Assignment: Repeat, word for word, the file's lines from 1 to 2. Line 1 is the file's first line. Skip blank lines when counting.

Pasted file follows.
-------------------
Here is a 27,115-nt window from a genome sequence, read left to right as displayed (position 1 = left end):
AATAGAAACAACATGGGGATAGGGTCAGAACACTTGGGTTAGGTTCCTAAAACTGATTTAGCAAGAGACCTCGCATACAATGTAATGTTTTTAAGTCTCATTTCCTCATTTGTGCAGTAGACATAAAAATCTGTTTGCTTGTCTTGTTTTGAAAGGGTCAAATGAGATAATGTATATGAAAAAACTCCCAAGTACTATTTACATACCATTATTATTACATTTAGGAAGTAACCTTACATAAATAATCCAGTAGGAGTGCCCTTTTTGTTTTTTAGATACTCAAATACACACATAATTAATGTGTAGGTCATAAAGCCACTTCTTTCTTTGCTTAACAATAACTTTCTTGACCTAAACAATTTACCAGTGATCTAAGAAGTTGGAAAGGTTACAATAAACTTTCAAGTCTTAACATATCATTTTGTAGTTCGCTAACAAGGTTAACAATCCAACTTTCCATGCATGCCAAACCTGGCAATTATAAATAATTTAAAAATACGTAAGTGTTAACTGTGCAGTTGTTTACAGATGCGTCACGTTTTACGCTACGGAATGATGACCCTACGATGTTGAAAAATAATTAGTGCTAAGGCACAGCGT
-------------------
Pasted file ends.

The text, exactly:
Here is a 27,115-nt window from a genome sequence, read left to right as displayed (position 1 = left end):
AATAGAAACAACATGGGGATAGGGTCAGAACACTTGGGTTAGGTTCCTAAAACTGATTTAGCAAGAGACCTCGCATACAATGTAATGTTTTTAAGTCTCATTTCCTCATTTGTGCAGTAGACATAAAAATCTGTTTGCTTGTCTTGTTTTGAAAGGGTCAAATGAGATAATGTATATGAAAAAACTCCCAAGTACTATTTACATACCATTATTATTACATTTAGGAAGTAACCTTACATAAATAATCCAGTAGGAGTGCCCTTTTTGTTTTTTAGATACTCAAATACACACATAATTAATGTGTAGGTCATAAAGCCACTTCTTTCTTTGCTTAACAATAACTTTCTTGACCTAAACAATTTACCAGTGATCTAAGAAGTTGGAAAGGTTACAATAAACTTTCAAGTCTTAACATATCATTTTGTAGTTCGCTAACAAGGTTAACAATCCAACTTTCCATGCATGCCAAACCTGGCAATTATAAATAATTTAAAAATACGTAAGTGTTAACTGTGCAGTTGTTTACAGATGCGTCACGTTTTACGCTACGGAATGATGACCCTACGATGTTGAAAAATAATTAGTGCTAAGGCACAGCGT